Stochastic

# A similar argument shows that 4 is recurrent in

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Unformatted text preview: ith probability one, i.e., P0 (T0 = 1) = 1 and hence ⇢00 = 1. A similar argument shows that 4 is recurrent. In general if y is an absorbing state, i.e., if p(y, y ) = 1, then y is a very strongly recurrent state – the chain always stays there. To check the transience of the interior states, 1, 2, 3, we note that starting from 1, if the chain goes to 0, it will never return to 1, so the probability of never returning to 1, P1 (T1 = 1) p(1, 0) = 0.6 > 0 13 1.3. CLASSIFICATION OF STATES Similarly, starting from 2, the chain can go to 1 and then to 0, so P2 (T2 = 1) p(2, 1)p(1, 0) = 0.36 > 0 Finally, for starting from 3, we note that the chain can go immediately to 4 and never return with probability 0.4, so P3 (T3 = 1) p(3, 4) = 0.4 > 0 In some cases it is easy to identify recurrent states. Example 1.13. Social mobility. Recall that the transition probability is 1 2 3 1 .7 .3 .2 2 .2 .5 .4 3 .1 .2 .4 To begin we note that no matter where Xn is, there is a probability of at least 0.1...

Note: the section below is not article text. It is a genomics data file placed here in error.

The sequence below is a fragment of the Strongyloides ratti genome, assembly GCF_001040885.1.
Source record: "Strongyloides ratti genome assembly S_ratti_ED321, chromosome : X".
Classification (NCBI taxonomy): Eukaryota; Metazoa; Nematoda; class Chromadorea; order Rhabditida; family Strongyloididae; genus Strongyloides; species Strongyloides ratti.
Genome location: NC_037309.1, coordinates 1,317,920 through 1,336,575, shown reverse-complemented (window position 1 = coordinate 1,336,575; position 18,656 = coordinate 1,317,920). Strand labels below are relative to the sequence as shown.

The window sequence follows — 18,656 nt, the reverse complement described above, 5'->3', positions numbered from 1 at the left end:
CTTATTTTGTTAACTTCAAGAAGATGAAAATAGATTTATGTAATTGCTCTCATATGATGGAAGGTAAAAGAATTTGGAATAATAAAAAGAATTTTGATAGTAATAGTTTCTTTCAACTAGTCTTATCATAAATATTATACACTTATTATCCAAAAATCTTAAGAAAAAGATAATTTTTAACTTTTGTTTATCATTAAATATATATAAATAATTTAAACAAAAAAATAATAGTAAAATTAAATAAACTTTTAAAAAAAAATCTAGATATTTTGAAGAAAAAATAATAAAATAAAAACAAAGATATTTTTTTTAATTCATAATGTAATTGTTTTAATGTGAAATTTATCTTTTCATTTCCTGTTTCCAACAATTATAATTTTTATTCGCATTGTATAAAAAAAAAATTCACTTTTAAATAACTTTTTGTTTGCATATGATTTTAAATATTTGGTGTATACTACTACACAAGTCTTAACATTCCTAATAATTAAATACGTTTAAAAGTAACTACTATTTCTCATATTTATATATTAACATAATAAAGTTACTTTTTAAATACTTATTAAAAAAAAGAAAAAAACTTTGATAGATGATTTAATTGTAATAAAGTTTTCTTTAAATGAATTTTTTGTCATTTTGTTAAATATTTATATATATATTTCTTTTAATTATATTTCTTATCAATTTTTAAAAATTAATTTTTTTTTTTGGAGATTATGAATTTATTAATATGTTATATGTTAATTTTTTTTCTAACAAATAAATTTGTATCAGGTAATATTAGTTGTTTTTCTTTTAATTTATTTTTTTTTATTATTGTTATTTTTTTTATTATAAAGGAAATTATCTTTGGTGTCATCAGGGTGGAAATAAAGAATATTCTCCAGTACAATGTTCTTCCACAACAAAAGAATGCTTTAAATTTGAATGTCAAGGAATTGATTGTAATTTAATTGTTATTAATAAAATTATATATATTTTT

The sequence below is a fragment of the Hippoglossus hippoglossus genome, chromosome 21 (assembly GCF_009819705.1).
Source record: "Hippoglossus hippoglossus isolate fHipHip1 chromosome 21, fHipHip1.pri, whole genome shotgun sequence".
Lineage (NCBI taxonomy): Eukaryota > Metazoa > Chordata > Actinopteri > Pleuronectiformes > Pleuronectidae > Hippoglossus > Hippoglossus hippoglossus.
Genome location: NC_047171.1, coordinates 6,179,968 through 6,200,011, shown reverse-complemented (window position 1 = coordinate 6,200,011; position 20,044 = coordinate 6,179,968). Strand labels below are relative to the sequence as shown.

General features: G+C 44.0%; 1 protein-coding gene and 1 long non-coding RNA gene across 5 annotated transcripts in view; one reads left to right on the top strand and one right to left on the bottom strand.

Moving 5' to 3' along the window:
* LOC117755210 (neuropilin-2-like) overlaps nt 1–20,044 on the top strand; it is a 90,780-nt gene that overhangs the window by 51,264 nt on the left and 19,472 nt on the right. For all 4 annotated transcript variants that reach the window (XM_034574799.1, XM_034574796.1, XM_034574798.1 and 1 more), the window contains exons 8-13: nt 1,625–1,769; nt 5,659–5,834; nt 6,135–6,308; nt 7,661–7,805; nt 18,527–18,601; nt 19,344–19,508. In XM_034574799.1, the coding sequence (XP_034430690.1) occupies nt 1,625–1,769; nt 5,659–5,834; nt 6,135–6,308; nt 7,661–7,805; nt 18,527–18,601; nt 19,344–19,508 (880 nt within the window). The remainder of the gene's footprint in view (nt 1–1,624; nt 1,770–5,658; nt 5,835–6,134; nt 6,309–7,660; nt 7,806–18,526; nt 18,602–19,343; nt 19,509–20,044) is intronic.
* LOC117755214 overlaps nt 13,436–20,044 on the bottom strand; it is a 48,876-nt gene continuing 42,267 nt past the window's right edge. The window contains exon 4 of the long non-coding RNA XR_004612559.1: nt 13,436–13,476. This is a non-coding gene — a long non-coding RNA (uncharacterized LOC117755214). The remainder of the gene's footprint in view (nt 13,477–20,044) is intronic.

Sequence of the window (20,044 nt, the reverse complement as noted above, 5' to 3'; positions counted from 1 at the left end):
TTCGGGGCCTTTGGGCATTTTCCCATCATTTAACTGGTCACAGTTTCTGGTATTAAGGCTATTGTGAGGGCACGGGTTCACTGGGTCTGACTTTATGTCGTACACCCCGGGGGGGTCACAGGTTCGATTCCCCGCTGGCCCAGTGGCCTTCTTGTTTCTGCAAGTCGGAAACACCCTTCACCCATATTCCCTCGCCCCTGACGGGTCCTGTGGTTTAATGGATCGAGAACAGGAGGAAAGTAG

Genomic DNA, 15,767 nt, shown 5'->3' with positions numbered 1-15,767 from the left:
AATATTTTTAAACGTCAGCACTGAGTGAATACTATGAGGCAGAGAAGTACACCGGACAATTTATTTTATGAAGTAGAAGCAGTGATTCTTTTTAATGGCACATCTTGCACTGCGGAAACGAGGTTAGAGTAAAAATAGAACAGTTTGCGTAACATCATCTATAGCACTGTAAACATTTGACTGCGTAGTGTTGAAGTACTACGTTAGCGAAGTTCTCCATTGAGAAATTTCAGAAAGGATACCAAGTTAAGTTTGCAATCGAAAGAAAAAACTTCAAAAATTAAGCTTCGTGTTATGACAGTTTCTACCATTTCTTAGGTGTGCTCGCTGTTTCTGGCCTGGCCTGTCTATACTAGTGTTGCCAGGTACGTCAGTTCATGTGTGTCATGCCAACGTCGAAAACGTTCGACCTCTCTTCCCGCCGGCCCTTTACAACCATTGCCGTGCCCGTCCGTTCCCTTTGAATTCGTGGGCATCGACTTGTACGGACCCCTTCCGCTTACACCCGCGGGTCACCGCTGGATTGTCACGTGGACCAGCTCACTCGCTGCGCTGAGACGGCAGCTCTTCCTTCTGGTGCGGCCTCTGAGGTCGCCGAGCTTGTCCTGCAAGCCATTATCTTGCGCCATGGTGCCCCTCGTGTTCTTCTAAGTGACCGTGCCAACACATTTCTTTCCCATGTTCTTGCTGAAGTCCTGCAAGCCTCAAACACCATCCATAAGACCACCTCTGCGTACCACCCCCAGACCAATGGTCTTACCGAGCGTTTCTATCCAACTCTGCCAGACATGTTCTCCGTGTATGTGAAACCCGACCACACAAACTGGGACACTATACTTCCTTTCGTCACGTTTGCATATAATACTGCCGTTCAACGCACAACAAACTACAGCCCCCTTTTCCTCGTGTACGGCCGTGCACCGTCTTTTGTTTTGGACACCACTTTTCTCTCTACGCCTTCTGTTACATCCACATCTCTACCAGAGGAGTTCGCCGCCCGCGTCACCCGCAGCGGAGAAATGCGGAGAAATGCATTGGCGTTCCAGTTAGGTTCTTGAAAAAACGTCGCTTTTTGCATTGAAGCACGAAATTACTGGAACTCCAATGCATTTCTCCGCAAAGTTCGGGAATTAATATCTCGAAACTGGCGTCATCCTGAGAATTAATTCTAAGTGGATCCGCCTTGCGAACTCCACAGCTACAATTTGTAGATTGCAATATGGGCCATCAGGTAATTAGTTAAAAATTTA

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## This document was uploaded on 03/06/2014 for the course MATH 4740 at Cornell.

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